Obama administration asks for emergency stay of DADT decision
Equal rights advocates seemed to earn a victory last month when Virginia A. Phillips of Federal District Court declared Don’t Ask Don’t Tell unconstitutional, and issued an injunction last week requiring the military to stop enforcing the policy immediately. However, in a step back from one of his campaign promises, the Obama Administration has asked the judge for an emergency stay of her decision.
The motion argues that the military should not be forced to make any sudden or immediate changes during wartime, and that such a dramatic shift could throw off any future plans to repeal the policy. The call for an emergency stay angered gay and lesbian advocacy groups who have already felt slighted by the lack of action on behalf of Obama, who claimed repealing the decades-old military policy was a priority on the campaign trail.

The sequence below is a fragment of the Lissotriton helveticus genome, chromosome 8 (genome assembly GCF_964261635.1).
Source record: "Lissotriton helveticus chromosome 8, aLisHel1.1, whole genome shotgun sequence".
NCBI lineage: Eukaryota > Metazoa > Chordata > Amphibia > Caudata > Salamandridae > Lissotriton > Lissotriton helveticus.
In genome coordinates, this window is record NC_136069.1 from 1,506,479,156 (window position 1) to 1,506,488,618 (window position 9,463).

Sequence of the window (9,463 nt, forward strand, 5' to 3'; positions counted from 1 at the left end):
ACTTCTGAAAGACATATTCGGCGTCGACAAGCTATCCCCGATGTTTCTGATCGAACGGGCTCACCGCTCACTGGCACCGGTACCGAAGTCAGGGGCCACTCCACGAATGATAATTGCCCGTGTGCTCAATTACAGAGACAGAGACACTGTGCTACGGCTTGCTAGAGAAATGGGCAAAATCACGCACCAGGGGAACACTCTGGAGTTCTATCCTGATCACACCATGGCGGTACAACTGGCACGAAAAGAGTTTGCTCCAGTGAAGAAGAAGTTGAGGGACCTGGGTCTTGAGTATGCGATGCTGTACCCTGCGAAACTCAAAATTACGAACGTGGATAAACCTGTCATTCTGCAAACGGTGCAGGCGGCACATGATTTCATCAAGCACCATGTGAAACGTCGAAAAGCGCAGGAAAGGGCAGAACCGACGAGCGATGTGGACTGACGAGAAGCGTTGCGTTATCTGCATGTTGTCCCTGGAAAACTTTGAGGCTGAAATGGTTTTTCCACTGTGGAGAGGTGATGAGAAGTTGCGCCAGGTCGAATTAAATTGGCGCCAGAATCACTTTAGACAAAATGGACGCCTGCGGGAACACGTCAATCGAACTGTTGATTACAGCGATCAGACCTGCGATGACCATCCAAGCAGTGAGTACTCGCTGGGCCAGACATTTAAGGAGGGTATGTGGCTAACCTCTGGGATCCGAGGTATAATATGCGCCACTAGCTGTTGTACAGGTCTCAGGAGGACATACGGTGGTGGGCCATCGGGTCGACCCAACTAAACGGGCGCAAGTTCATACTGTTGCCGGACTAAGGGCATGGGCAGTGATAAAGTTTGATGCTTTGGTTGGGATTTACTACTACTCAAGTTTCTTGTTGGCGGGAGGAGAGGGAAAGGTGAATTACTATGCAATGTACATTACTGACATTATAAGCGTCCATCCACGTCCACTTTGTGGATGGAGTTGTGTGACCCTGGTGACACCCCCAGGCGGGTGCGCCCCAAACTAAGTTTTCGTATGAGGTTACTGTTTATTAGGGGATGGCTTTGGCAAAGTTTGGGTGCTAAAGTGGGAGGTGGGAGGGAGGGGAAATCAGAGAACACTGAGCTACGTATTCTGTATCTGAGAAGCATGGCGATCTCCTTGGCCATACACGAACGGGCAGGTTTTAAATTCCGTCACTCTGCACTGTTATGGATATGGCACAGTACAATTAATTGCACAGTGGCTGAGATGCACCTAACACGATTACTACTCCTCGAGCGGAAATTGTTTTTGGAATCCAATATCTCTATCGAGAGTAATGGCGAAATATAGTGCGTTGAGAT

“We are not surprised by the government’s action, as it repeats the broken promises and empty words from President Obama avowing to end ‘Don’t Ask, Don’t Tell’ while at the same directing his Justice Department to defend this unconstitutional policy,” Dan Woods, a lawyer representing the Log Cabin Republicans, the group that raised the lawsuit to end the practice, told The New York Times.
The president addressed the the issue at a town hall meeting on Thursday, and while he agreed on the principle to end the policy, he added that it needs to be done in an orderly fashion. Obama also stressed that, although it may take longer than thought, the policy “will end, and it will end on my watch.”
The Don’t Ask Don’t Tell policy, which denies gay men and lesbians the ability to serve openly in the military, has been in place since 1993. An effort to repeal the legislation was stalled earlier this year when a John McCain-led filibuster prevented a vote on the Defense Authorization Act, which included an amendment to end the the practice.